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23 January 2006 A new fabrication technique for complex refractive micro-optical systems
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Abstract
We present a new method that allows to fabricate structures with tightly controlled three-dimensional profiles in the 10 nm to 100 μm scale range. This consists of a sequence of lithographic steps such as Electron Beam (EB) or Focused Ion Beam (FIB) lithography, alternated with isotropic wet etching processes performed on a quartz substrate. Morphological characterization by SEM and AFM shows that 3D structures with very accurate shape control and nanometer scale surface roughness can be realized. Quartz templates have been employed as complex system of micromirrors after metal coating of the patterned surface or used as stamps in nanoimprint, hot embossing or casting processes to shape complex plastic elements. Compared to other 3D micro and nanostructuring methods, in which a hard material is directly "sculptured" by energetic beams, our technique requires a much less intensive use of expensive lithographic equipments, for comparable volumes of structured material, resulting in dramatic increase of throughput. Refractive micro-optical elements have been fabricated and characterized in transmission and reflection modes with white and monochromatic light. The elements produce a distribution of sharp focal spots and lines in the three dimensional space, opening the route for applications of image reconstruction based on refractive optics.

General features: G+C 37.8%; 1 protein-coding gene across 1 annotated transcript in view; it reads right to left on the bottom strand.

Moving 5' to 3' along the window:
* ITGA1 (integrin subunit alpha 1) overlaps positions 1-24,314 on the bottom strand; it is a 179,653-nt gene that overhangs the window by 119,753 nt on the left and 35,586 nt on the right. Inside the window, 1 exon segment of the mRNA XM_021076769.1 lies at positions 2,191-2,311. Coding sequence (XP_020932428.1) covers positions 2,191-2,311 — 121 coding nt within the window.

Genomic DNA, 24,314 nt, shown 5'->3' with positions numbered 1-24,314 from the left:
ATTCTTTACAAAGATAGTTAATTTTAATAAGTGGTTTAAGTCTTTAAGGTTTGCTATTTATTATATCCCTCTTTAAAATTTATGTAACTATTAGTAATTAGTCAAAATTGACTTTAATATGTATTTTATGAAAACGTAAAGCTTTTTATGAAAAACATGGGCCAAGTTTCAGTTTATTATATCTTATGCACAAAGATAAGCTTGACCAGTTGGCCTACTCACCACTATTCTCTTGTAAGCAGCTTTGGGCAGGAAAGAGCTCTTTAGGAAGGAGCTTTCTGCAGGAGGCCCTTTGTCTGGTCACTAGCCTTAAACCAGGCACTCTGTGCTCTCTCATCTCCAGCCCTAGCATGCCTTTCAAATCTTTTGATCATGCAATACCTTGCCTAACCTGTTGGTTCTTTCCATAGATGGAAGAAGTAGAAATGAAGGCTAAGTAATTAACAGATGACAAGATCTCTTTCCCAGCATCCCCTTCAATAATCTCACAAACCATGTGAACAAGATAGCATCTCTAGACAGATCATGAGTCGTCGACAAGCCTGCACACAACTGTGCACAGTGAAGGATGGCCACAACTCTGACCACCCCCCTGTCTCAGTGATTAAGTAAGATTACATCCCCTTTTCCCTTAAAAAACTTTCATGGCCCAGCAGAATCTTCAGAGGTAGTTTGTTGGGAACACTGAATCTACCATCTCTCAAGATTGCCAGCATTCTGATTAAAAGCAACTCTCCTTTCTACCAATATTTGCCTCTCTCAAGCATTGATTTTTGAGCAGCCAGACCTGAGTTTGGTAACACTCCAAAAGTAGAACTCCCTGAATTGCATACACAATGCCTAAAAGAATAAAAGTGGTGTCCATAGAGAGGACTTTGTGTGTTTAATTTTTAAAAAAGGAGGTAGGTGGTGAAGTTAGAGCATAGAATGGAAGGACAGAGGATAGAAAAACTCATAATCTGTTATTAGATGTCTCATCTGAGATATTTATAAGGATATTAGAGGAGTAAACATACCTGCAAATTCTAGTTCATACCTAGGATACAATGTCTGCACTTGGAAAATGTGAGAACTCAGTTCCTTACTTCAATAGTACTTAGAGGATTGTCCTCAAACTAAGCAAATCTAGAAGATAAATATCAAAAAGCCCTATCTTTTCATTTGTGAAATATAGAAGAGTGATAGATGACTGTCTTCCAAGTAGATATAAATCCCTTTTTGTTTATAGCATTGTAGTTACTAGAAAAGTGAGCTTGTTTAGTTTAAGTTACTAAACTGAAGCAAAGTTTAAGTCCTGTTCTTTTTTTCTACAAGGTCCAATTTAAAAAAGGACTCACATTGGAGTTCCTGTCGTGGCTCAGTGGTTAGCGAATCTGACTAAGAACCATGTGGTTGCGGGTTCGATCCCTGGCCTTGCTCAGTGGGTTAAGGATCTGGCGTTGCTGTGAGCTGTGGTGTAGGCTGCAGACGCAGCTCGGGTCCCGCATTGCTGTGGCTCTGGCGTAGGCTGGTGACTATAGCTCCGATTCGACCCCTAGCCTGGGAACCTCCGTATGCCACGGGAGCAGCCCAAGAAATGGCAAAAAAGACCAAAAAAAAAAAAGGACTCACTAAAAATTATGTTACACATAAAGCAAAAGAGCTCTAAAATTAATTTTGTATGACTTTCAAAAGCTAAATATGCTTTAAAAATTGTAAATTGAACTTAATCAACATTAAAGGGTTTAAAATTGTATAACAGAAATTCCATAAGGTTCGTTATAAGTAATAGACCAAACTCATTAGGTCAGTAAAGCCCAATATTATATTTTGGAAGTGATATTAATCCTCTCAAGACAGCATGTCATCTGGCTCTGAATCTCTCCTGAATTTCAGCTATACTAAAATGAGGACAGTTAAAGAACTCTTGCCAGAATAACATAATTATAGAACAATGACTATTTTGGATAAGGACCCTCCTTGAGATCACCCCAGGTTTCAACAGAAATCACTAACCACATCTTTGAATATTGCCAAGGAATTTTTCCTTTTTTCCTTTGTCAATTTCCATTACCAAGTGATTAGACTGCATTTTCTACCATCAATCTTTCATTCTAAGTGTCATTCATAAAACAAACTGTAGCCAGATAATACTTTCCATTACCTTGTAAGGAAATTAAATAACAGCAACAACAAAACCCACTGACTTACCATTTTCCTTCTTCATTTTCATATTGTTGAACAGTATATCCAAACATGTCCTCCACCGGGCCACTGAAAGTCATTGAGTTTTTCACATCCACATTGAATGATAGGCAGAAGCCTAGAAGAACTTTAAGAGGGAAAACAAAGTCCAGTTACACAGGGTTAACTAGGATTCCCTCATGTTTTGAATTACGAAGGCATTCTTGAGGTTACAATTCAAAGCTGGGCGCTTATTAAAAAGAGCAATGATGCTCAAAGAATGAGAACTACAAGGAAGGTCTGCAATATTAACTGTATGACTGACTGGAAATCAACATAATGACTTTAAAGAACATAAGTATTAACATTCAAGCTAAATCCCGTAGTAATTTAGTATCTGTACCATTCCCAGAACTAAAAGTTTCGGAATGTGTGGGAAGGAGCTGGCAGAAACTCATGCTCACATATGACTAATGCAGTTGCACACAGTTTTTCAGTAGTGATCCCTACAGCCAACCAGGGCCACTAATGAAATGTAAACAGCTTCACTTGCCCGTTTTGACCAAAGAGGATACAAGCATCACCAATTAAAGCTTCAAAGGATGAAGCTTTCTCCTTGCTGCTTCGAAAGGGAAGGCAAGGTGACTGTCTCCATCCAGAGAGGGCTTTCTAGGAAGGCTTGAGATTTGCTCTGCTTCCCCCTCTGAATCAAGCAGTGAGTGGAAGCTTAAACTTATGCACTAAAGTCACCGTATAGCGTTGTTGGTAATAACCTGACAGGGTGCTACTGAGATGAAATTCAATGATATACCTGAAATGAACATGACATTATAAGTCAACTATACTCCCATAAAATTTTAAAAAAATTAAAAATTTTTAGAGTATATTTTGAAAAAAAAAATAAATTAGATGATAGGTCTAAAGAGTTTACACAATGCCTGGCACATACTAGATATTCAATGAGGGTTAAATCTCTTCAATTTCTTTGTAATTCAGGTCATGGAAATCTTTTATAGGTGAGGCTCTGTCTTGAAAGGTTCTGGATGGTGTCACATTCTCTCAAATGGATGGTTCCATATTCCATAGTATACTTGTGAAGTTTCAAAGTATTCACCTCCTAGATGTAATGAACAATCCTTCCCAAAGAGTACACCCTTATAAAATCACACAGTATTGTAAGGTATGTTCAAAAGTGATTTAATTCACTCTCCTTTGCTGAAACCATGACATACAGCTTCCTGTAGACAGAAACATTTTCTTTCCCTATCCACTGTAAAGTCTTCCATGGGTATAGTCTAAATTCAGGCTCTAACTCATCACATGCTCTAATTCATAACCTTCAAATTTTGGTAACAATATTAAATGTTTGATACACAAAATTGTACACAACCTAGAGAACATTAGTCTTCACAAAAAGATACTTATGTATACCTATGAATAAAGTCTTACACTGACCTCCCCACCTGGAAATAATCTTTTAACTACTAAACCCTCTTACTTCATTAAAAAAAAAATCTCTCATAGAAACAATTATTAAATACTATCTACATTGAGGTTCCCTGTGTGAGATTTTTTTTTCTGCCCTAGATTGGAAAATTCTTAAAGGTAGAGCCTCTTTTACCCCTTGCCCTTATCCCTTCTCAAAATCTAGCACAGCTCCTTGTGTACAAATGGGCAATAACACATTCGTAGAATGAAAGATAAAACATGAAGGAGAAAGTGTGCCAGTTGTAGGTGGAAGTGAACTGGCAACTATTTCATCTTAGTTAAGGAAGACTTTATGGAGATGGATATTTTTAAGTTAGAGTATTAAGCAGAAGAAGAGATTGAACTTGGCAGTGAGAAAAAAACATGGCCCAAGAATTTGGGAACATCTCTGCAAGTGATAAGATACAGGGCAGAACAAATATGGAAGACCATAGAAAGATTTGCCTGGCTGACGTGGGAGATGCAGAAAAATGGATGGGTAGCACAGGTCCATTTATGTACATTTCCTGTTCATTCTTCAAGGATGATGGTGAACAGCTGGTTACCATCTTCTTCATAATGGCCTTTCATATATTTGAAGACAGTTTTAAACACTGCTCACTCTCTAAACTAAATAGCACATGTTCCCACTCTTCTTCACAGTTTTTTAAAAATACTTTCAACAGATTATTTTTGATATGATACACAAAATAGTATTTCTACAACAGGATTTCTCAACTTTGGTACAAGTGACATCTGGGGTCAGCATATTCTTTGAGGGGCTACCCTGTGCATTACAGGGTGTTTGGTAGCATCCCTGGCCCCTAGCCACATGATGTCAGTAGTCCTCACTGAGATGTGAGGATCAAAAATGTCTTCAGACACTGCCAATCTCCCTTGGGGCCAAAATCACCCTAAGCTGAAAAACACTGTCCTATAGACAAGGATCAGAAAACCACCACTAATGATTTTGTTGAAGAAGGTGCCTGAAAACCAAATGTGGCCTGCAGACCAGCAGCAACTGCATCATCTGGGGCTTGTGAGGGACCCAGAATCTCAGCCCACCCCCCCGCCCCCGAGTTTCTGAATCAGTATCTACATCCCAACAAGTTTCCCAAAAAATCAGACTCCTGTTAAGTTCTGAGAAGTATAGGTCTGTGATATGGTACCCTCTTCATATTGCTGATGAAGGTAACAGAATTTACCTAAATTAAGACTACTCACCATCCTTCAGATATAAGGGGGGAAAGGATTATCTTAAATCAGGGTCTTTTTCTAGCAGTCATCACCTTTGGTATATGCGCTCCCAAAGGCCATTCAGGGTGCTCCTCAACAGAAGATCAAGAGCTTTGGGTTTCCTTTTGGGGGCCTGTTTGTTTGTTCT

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Massimo Tormen, Alessandro Carpentiero, Enrico Ferrari, Stefano Cabrini, Dan Cojoc, and Enzo Di Fabrizio "A new fabrication technique for complex refractive micro-optical systems", Proc. SPIE 6110, Micromachining Technology for Micro-Optics and Nano-Optics IV, 611005 (23 January 2006); https://doi.org/10.1117/12.646306
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